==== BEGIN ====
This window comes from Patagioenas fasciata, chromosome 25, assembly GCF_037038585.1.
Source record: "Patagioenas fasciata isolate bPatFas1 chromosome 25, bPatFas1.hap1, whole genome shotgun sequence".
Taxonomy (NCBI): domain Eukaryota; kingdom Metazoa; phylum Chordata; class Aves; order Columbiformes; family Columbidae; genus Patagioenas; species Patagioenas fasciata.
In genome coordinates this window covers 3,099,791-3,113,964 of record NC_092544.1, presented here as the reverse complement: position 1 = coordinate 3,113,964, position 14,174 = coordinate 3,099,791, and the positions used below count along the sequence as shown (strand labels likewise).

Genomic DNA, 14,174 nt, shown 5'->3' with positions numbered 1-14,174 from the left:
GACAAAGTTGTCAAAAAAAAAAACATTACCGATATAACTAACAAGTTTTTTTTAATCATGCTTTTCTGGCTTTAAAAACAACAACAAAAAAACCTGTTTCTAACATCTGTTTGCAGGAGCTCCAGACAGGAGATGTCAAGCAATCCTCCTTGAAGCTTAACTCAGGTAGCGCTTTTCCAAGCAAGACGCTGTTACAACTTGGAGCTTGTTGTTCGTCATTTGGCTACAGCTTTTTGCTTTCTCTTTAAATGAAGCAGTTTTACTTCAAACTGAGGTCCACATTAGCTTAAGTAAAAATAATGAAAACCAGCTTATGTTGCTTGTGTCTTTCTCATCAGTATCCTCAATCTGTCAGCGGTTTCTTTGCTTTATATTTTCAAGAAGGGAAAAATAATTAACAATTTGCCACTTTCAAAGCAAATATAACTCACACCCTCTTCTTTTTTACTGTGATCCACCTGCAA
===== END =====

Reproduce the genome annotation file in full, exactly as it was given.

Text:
This window comes from Patagioenas fasciata, chromosome 25, assembly GCF_037038585.1.
Source record: "Patagioenas fasciata isolate bPatFas1 chromosome 25, bPatFas1.hap1, whole genome shotgun sequence".
Taxonomy (NCBI): domain Eukaryota; kingdom Metazoa; phylum Chordata; class Aves; order Columbiformes; family Columbidae; genus Patagioenas; species Patagioenas fasciata.
In genome coordinates this window covers 3,099,791-3,113,964 of record NC_092544.1, presented here as the reverse complement: position 1 = coordinate 3,113,964, position 14,174 = coordinate 3,099,791, and the positions used below count along the sequence as shown (strand labels likewise).

Genomic DNA, 14,174 nt, shown 5'->3' with positions numbered 1-14,174 from the left:
GACAAAGTTGTCAAAAAAAAAAACATTACCGATATAACTAACAAGTTTTTTTTAATCATGCTTTTCTGGCTTTAAAAACAACAACAAAAAAACCTGTTTCTAACATCTGTTTGCAGGAGCTCCAGACAGGAGATGTCAAGCAATCCTCCTTGAAGCTTAACTCAGGTAGCGCTTTTCCAAGCAAGACGCTGTTACAACTTGGAGCTTGTTGTTCGTCATTTGGCTACAGCTTTTTGCTTTCTCTTTAAATGAAGCAGTTTTACTTCAAACTGAGGTCCACATTAGCTTAAGTAAAAATAATGAAAACCAGCTTATGTTGCTTGTGTCTTTCTCATCAGTATCCTCAATCTGTCAGCGGTTTCTTTGCTTTATATTTTCAAGAAGGGAAAAATAATTAACAATTTGCCACTTTCAAAGCAAATATAACTCACACCCTCTTCTTTTTTACTGTGATCCACCTGCAA